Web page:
here you can see the contrast in the sheen:

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the outer hull was a different story. i started by masking the top and gunwales.

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this stuff dries fast, so over spray can be an issue. the recommendation of the manufacturer is to mask half the hull and spray it in two sessions. i decided to do this, but to get a nice "seamless" seam i used an old trick i've used several times before with no problem, didn't work this time. :crying so the trick? instead of laying down the masking tape flat, giving a crisp edge, you roll the tape. when you spray down on to this you get a soft blending edge.

the first coat is pretty important, since it sets up the foundation for the rest. it needs to be misted on to get the best adhesion. a bit like a tack coat. manufacturer says follow this with 3 - 4 full coats. they specify how much coverage each coat should be, but since i had no idea what the surface area of the hull is and couldn't find it published anywhere (wetted surface area helps me not!), i just sprayed the way i normally would. well, i ended up with it getting under the curl of the tape giving me a worse seam than if i laid the tape flat, and runs all the way along the hull. i must have been fairly close because the runs were clear. if you get carried away runs with this product can stay milky, even after curing.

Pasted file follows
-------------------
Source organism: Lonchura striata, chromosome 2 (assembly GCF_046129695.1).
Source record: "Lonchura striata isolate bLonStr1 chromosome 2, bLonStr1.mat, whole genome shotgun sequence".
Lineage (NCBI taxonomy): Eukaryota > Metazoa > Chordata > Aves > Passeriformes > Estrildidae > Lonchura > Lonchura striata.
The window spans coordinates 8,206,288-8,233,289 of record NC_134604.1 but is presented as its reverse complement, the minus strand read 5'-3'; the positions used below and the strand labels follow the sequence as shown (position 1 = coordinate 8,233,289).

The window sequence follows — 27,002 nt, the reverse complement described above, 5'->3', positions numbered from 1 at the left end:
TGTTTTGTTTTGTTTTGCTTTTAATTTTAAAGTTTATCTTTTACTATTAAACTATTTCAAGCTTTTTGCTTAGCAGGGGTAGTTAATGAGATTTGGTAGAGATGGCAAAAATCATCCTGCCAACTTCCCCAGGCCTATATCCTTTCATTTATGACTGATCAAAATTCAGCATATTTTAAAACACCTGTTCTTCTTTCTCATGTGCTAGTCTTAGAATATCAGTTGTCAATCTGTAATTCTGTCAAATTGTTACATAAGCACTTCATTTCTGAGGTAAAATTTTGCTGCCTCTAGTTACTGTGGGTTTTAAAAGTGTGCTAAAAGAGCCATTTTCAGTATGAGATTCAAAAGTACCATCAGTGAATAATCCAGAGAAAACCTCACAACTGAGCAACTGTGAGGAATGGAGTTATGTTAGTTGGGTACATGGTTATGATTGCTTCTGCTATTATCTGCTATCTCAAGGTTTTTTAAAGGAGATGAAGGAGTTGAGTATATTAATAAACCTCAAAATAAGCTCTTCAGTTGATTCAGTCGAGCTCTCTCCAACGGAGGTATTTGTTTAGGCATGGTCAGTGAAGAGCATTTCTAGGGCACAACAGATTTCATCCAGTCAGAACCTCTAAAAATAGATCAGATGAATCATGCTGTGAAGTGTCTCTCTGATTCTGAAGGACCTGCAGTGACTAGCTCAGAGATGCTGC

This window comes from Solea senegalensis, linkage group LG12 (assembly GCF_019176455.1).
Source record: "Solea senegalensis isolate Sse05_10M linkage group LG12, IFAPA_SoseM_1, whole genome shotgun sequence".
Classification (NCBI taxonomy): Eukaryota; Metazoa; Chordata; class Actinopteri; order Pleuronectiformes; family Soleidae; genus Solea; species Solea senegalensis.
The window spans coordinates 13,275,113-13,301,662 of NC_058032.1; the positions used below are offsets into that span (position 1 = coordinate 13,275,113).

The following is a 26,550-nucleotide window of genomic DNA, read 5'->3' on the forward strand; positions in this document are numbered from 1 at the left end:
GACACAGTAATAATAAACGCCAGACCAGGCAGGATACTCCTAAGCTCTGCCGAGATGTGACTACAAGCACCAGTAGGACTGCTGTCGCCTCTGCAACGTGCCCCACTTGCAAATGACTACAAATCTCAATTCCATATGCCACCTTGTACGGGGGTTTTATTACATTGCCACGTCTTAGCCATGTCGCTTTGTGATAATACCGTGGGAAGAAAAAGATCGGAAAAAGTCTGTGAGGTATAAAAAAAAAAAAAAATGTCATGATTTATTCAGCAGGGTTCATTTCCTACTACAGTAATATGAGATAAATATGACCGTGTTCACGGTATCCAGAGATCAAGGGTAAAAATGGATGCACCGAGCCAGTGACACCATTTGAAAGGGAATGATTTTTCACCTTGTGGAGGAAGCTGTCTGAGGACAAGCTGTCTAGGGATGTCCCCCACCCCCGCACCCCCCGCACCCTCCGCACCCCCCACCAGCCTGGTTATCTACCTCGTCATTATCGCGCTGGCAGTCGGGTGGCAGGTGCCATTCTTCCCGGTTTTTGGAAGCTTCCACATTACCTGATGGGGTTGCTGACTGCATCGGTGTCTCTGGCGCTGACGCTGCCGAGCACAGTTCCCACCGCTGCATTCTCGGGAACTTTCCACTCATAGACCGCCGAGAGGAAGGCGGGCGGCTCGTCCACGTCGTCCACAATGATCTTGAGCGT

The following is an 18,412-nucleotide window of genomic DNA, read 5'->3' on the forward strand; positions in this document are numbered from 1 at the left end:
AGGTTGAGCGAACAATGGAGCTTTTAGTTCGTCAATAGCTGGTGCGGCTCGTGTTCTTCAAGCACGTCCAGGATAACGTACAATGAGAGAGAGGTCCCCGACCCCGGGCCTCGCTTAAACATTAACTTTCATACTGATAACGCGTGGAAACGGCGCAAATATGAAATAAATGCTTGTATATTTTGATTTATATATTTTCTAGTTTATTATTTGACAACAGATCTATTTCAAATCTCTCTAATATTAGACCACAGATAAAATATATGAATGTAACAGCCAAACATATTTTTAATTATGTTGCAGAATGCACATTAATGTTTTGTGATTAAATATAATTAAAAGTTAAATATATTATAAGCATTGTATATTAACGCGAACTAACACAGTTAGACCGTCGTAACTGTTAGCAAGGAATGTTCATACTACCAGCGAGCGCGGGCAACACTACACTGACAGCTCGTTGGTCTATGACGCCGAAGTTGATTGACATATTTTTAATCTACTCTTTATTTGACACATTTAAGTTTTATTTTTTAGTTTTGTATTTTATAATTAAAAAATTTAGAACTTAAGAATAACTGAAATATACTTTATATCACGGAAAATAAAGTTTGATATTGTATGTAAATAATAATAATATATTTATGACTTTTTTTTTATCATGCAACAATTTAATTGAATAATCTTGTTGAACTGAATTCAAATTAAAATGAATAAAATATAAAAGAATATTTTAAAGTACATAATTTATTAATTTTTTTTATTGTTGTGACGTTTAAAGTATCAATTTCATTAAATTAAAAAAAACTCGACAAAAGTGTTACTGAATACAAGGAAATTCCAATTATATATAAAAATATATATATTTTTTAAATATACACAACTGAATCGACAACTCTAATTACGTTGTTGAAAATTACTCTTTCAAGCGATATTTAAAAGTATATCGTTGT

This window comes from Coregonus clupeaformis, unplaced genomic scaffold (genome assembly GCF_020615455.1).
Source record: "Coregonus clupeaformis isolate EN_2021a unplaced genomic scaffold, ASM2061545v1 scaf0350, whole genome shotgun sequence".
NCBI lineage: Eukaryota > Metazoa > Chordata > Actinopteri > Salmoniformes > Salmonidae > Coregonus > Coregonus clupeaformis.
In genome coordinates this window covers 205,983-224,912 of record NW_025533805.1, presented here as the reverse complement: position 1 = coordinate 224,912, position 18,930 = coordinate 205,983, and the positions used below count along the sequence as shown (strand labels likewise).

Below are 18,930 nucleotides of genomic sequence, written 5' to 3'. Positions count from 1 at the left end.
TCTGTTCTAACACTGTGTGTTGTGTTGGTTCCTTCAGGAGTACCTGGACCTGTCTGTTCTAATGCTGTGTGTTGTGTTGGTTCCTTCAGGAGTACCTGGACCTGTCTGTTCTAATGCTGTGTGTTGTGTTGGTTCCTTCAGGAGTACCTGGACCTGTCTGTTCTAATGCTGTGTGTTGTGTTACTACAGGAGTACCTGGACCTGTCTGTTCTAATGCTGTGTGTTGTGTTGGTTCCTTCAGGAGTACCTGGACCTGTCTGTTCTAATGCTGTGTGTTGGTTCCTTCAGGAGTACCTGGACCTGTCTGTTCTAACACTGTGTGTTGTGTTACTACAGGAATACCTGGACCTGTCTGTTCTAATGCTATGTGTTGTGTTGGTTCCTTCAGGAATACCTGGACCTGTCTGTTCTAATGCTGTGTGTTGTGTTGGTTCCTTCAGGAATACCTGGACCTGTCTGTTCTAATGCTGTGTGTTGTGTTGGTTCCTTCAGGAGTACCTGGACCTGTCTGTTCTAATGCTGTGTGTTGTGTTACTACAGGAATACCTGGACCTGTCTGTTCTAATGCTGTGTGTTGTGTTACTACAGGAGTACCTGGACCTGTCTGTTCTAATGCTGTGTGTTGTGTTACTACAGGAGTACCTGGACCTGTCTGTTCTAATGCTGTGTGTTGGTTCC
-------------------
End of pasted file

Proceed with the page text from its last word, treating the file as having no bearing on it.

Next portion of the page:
dealing with the runs and centre line. unlike the automotive products i'm used to, you can't deal with these in the same way. whilst the water based stuff touch dries very quickly, it takes days to dry out and finish shrinking. the end result is that after 24 hours it's still rubbery. normally you scrape high spots like runs and tape lines with a razor blade or scalpel. i found it was chattering much like using a plane against the grain, or worse, tearing the coat. for similar reasons you can't remove masking tape when you finish spraying if you have built up a fairly thick coat. for the "keel line" i bend a scalpel blade into an arc, placed the apex of the arc flat against the hull and cut the raised tape line. as for the runs i waited a few days then tried to scrape the runs. it mostly worked. normally with runs if you try sanding them out you usually end up sanding through the coat down to the substrate. in this case i found that dry sanding with 240 grit paper actually worked really well. i also sanded the centre line smooth.

ok, so, take two! i masked the half i'd already sprayed with a flat taped centre line and this time sprayed the same amount of clear to the other half. this time i applied it the same way i apply water based base coat. the idea is fine atomisation similar to the inside of the hull, only laying down slightly wetter coats and building them up slowly for full coverage. they started out dull but gloss slowly built up with successive coats. 7 coats later and i'd applied the same amount of material as the other half and the gloss level was the same and no hint of any runs. about 5 - 10 mins between coats. there doesn't seem to be a tacky phase, it goes from being wet to dry, so when it's touch dry, it's ready for the next coat. i wait for the whole coat to be dry before applying the next one.

since i'm not sure if this product can be wet sanded and buffed, i sanded the whole hull again using grey scuff pads, masked the underside of the gunwales again and sprayed what product i had left.